A: I was summoned to Frankfort, the state capitol, to sit in front of the House and Senate. They said, ‘You tell us how you are doing this.’ They were really wanting to push charter schools in Kentucky. The commissioner of education was sitting on my right. He said, ‘Well, this is the guy that’s got the illegal school.’ I said, ‘I ain’t Doc Holliday.’ And the state superintendent goes, ‘Well, just tell them the truth.’ At this point, I had about 30 years in education and I could retire. So I thought, what the heck, I’ll just tell them what I’ve been doing. I told them, ‘Well, you know, public schools don’t need charter schools. All you need to do is take and untie our hands.’ I started talking about things that I did with kids to keep people from dropping out. For one example, if you wanted to drop out of my school, you’ve got to come to me. You cannot go to the high school counselor. You’ve got to sit in front of my desk. With your parents.

Q: How do those conversations go?

A: For one example, someone’s daddy came to me and said, ‘Well, I work on cars behind my house in a garage. My daddy worked on cars [too]. All he wants to do is work on automobiles. He is 16 and we are dropping him out of school.’ I listened. And I said, ‘You are not dropping out of school. I tell you what I will do. I will let you work on cars all day, and you can get your math based on the internal combustion engine. You can get your science as it relates to an internal combustion engine. You can get your reading as it relates to a technical manual. But you’re not dropping out.’ He asked, ‘You’ll let me work on cars all day?’ I said, ‘Absolutely will, and you are going to get all your courses as it relates to that.’ Obviously that’s not legal, but I’m telling this to the House and Senate. I thought, well, you know what, if I hadn’t done that — this kid would have dropped out and been standing on a street corner without a diploma.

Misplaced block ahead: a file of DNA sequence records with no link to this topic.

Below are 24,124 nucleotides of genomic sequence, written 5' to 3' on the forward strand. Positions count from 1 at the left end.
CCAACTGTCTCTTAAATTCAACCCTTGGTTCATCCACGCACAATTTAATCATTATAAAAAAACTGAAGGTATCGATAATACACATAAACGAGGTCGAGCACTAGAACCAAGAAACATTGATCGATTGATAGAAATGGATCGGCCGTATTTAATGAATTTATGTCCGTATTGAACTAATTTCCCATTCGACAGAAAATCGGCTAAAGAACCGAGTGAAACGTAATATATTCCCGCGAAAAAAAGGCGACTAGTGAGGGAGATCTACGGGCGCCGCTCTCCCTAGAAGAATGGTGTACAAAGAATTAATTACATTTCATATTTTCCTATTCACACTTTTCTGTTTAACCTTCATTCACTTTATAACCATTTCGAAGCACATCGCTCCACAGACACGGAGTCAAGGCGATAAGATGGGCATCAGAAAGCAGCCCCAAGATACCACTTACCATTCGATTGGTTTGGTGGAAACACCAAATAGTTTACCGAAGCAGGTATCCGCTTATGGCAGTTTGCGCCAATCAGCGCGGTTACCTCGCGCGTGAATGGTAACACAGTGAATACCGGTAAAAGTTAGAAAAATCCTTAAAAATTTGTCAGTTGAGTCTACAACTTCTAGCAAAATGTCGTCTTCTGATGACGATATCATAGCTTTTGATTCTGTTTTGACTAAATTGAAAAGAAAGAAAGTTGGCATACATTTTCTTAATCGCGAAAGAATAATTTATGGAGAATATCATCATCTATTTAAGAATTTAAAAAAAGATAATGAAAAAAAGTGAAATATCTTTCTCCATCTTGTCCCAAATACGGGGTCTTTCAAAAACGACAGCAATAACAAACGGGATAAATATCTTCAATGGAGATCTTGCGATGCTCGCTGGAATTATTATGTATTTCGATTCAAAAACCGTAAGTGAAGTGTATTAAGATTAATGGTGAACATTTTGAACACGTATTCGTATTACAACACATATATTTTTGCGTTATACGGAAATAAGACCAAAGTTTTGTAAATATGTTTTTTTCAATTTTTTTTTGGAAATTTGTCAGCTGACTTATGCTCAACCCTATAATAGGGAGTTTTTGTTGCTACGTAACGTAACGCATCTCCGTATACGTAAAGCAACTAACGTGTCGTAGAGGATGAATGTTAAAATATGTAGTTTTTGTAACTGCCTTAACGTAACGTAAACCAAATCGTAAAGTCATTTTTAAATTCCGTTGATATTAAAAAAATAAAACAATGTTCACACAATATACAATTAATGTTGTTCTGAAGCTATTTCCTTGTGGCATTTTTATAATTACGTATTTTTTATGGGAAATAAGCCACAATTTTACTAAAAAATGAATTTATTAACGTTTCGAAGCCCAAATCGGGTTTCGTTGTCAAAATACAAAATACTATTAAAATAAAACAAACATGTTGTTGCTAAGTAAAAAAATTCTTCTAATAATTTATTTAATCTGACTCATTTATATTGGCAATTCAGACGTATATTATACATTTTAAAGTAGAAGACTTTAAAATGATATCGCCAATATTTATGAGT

Q: What happened to that student?

A: It makes a difference for kids if you can get all your subjects while doing something that you are interested in. This kid graduated, and ended up going to a national diesel college. And now he is a great diesel mechanic.

Q: So what did the state lawmakers do when you told them this?

A: The State of Kentucky decided to pass a Districts of Innovation law. I went home and pretty much wrote that bill for them. It passed. We were the first designated District of Innovation in Kentucky. Four years later, there are 13 Districts of Innovation.

Q: How does this make you feel?

A: I look at these kids and think about how somebody gave me a second chance. I will not let them drop out of school. They are going to pass these classes. People say, ‘You dumbed down classes for some kids.’ Okay. Maybe I do make it easier for some of them. A different path — so what? At least they have got a diploma and I put them where they can get a job.

This story was produced by The Hechinger Report, a nonprofit, independent news organization focused on inequality and innovation in education. Read more about Blended Learning.

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Nichole Dobo

Nichole Dobo is the senior engagement editor and a writer. Her work has been published in the Los Angeles Times, The Atlantic's online edition, Mind/Shift,… See Archive